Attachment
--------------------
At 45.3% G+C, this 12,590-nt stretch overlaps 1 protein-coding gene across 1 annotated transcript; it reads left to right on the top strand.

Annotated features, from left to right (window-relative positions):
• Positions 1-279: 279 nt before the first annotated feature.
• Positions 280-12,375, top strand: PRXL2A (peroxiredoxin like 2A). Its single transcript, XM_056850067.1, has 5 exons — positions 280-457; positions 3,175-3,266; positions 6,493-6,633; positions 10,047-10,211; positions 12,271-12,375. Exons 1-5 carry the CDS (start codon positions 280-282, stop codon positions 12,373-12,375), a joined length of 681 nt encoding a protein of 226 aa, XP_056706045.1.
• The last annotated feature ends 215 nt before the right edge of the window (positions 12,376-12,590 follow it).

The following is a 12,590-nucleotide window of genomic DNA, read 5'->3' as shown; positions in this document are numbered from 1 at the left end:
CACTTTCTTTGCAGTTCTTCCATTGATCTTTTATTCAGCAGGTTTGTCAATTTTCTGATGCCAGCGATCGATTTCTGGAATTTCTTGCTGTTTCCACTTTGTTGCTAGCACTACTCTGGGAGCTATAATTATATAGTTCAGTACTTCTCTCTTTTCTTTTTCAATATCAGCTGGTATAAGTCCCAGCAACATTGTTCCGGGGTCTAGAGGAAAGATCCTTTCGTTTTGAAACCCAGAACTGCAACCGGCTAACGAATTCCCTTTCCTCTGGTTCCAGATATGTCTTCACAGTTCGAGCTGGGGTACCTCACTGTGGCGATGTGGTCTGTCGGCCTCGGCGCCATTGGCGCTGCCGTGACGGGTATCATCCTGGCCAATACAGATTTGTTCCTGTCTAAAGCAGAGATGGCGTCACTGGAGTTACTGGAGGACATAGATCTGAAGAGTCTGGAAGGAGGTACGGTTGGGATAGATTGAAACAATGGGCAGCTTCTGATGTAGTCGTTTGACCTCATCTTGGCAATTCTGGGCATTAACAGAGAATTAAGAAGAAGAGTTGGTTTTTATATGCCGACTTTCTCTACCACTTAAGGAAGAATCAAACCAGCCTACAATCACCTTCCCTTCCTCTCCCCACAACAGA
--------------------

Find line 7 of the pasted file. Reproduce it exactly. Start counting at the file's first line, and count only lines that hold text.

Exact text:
CACTTTCTTTGCAGTTCTTCCATTGATCTTTTATTCAGCAGGTTTGTCAATTTTCTGATGCCAGCGATCGATTTCTGGAATTTCTTGCTGTTTCCACTTTGTTGCTAGCACTACTCTGGGAGCTATAATTATATAGTTCAGTACTTCTCTCTTTTCTTTTTCAATATCAGCTGGTATAAGTCCCAGCAACATTGTTCCGGGGTCTAGAGGAAAGATCCTTTCGTTTTGAAACCCAGAACTGCAACCGGCTAACGAATTCCCTTTCCTCTGGTTCCAGATATGTCTTCACAGTTCGAGCTGGGGTACCTCACTGTGGCGATGTGGTCTGTCGGCCTCGGCGCCATTGGCGCTGCCGTGACGGGTATCATCCTGGCCAATACAGATTTGTTCCTGTCTAAAGCAGAGATGGCGTCACTGGAGTTACTGGAGGACATAGATCTGAAGAGTCTGGAAGGAGGTACGGTTGGGATAGATTGAAACAATGGGCAGCTTCTGATGTAGTCGTTTGACCTCATCTTGGCAATTCTGGGCATTAACAGAGAATTAAGAAGAAGAGTTGGTTTTTATATGCCGACTTTCTCTACCACTTAAGGAAGAATCAAACCAGCCTACAATCACCTTCCCTTCCTCTCCCCACAACAGA